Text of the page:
Origin of English word VIA

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English Word

VIA

Edenic Word

[V]oWE

Hebrew Word

בוא

Transliteration

Bhet-Vav-Aleph

Pronounciation

VAH

Conversion

[BH-H]

Roots

the alleged Indo-European “root” is wegh (to go, transport). The Latin via means a way or road; בוא [V]oWE is to come or enter -- Genesis 7:7.  The two words part ways, so that VIATORS are wayfarers in English and באים   BAeeM are those who have arrived in Hebrew.

A related Edenic etymon for VIA is ב-ה Bhet-Hey, as in ובה עדה  “OOVaH G H aiDaH” translated "thereby shall I know" in Genesis24:14, but it might also be rendered "by way of this shall I know." ב-ו   Bet-Vav,   בו BoaW, also means "by," "of," or "by means of."


Branches

Beside the many BY and WAY words and phrases, English retains Latinate terms like VIA, MEDIA and VIATICUM. Latin via is a way or road.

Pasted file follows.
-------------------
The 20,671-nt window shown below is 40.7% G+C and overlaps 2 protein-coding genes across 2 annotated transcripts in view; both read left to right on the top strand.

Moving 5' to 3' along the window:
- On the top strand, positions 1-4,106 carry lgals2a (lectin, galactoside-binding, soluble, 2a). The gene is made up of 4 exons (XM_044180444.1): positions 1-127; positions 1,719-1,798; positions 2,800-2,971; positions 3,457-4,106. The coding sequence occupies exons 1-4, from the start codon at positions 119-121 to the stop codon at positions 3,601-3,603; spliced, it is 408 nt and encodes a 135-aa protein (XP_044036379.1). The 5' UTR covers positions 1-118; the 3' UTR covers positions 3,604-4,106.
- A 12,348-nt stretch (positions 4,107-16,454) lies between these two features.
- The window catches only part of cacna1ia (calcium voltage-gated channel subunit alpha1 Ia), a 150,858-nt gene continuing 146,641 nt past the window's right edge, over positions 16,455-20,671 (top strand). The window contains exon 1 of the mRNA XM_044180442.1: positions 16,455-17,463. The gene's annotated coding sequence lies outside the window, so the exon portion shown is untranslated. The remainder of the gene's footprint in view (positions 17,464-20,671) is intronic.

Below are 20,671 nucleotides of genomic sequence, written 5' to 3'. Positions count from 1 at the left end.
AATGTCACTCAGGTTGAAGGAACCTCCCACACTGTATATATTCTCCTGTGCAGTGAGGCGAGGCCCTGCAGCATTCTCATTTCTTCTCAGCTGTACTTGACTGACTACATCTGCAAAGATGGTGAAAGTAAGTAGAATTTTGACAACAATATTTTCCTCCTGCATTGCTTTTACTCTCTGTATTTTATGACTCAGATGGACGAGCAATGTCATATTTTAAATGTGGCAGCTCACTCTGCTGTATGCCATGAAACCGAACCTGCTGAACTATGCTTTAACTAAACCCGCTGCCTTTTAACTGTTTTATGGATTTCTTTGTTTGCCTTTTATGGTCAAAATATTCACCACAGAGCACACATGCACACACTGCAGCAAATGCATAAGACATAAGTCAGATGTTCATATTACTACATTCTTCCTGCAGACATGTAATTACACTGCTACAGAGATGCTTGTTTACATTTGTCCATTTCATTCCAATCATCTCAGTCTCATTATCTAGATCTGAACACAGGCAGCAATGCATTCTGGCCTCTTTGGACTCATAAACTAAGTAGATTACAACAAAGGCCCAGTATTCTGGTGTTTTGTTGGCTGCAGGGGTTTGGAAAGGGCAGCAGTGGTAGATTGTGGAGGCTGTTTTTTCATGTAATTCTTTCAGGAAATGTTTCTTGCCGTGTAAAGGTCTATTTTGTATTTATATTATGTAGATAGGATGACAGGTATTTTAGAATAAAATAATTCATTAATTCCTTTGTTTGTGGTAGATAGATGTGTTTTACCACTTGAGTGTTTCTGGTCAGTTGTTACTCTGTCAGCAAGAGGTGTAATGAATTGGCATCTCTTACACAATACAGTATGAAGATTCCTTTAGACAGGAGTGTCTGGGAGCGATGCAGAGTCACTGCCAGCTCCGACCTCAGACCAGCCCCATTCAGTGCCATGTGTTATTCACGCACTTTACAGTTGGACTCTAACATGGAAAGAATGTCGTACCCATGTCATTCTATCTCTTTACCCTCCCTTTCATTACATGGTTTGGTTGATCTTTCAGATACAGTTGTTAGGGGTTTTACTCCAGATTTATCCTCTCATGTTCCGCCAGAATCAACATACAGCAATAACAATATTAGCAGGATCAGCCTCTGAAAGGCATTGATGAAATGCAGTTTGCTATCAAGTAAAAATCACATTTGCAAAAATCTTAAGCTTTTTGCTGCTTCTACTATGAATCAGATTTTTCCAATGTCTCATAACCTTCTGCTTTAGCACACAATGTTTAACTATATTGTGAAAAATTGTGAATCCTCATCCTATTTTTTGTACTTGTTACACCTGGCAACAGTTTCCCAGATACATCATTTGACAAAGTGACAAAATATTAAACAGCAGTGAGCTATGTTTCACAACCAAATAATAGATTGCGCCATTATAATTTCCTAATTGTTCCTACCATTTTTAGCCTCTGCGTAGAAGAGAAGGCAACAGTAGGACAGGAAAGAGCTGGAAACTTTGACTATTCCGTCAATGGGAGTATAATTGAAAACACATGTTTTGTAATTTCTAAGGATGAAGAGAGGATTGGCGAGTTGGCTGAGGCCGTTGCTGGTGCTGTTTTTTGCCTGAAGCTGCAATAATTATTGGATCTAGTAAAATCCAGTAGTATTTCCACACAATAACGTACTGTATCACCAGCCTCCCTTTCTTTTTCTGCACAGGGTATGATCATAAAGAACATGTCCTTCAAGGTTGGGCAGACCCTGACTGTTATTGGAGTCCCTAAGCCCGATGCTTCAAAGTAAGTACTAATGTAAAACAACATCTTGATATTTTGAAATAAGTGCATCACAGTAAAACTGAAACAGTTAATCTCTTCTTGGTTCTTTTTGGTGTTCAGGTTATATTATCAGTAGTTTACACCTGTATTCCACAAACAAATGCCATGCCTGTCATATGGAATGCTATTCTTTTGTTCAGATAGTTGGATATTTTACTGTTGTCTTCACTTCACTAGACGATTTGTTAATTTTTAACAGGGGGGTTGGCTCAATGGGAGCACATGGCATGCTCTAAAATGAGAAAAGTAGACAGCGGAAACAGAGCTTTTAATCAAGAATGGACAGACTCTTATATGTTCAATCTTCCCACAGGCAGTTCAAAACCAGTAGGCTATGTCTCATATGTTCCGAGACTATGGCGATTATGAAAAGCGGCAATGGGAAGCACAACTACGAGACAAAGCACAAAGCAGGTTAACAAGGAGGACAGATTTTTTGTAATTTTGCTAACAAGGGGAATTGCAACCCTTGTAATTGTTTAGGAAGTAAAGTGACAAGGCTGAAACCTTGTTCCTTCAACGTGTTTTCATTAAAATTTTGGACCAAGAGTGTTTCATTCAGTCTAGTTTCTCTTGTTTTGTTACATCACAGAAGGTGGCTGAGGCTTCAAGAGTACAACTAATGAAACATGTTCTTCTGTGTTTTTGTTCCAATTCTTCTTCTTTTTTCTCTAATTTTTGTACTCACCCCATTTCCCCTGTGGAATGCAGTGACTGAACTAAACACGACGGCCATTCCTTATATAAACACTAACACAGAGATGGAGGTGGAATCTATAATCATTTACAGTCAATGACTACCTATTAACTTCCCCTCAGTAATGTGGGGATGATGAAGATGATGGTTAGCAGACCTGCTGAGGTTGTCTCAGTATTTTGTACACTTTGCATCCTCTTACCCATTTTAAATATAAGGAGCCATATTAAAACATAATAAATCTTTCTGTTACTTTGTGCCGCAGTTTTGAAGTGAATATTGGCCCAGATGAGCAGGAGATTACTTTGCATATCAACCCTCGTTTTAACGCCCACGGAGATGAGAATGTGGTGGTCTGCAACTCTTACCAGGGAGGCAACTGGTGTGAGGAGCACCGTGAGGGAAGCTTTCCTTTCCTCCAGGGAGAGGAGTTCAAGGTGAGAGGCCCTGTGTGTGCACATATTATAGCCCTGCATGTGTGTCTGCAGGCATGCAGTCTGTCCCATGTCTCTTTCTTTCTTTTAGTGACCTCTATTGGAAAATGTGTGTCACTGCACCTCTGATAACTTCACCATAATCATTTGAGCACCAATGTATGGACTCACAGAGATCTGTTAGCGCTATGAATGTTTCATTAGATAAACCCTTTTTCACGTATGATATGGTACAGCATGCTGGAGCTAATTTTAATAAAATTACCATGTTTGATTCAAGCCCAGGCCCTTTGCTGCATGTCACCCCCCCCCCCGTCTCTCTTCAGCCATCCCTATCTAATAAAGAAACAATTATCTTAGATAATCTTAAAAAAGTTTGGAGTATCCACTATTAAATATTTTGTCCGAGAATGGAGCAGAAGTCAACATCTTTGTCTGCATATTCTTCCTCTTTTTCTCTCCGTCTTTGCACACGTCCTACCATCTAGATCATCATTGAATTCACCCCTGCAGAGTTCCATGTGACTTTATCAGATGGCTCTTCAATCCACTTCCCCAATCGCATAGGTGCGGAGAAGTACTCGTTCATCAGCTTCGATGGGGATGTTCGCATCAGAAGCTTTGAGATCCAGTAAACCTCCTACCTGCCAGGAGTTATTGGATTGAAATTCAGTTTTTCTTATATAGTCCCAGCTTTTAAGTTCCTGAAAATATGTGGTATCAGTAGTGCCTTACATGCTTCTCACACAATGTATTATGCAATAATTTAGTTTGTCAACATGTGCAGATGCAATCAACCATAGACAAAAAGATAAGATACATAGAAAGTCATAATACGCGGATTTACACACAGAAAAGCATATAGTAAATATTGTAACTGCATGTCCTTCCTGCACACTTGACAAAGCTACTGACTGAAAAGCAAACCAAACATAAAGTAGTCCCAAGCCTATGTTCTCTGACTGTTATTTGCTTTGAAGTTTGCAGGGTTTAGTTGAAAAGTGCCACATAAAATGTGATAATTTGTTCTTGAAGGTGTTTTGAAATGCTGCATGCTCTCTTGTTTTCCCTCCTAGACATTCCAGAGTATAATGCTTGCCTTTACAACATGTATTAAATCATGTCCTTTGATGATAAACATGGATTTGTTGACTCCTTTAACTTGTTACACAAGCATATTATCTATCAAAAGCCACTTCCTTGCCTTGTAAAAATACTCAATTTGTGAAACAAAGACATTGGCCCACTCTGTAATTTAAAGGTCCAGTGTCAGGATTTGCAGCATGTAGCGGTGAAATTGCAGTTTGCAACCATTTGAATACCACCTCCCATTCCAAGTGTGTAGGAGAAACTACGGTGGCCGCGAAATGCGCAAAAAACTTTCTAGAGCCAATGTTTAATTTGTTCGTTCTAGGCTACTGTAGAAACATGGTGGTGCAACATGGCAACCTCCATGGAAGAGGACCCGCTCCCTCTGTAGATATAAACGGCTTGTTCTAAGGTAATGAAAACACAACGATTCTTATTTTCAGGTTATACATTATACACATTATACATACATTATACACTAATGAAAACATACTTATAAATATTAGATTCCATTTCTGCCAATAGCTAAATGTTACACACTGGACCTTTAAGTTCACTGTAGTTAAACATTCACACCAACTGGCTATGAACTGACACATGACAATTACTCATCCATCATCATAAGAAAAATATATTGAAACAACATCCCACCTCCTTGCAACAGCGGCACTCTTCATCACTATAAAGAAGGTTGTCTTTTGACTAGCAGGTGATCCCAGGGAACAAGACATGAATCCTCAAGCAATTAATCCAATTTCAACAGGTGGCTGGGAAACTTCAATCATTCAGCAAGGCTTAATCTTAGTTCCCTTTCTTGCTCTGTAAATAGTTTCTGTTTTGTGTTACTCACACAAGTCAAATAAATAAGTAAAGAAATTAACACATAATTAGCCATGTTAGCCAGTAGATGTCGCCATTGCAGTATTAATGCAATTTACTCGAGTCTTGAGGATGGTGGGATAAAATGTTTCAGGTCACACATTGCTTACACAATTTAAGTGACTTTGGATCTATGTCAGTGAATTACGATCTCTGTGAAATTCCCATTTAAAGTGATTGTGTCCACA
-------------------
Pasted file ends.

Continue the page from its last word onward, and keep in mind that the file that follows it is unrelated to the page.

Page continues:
An extension of בוא   (V)oaWE or BoWE is הביא   HayBHeeYE (to bring in, lead in). This could lead us to the Indo-European “root” wegh (to draw, to go) Some of the many English words cognate to VIA via this root include: ALWAYS, AWAY, CONVEX, DEVIOUS, ENVOY, FOY, HEAVE, INVEIGH, OBVIOUS, PREVIOUS, TRIVIA, VECTOR, VEHICLE (French vehicule), VEX, VOGUE, VOYAGE, WAG, WAGON, WAIN, WAVE, WEIGH and WIGGLE. Another cognate is CONVEY; Cain and Abel CONVEY or "bring" offerings to the Lord in Genesis4:3.4 –    ויבא VaYaBHayE and הביא HayBHeeYE.   See CONVEY.


Related Words

CONVEY



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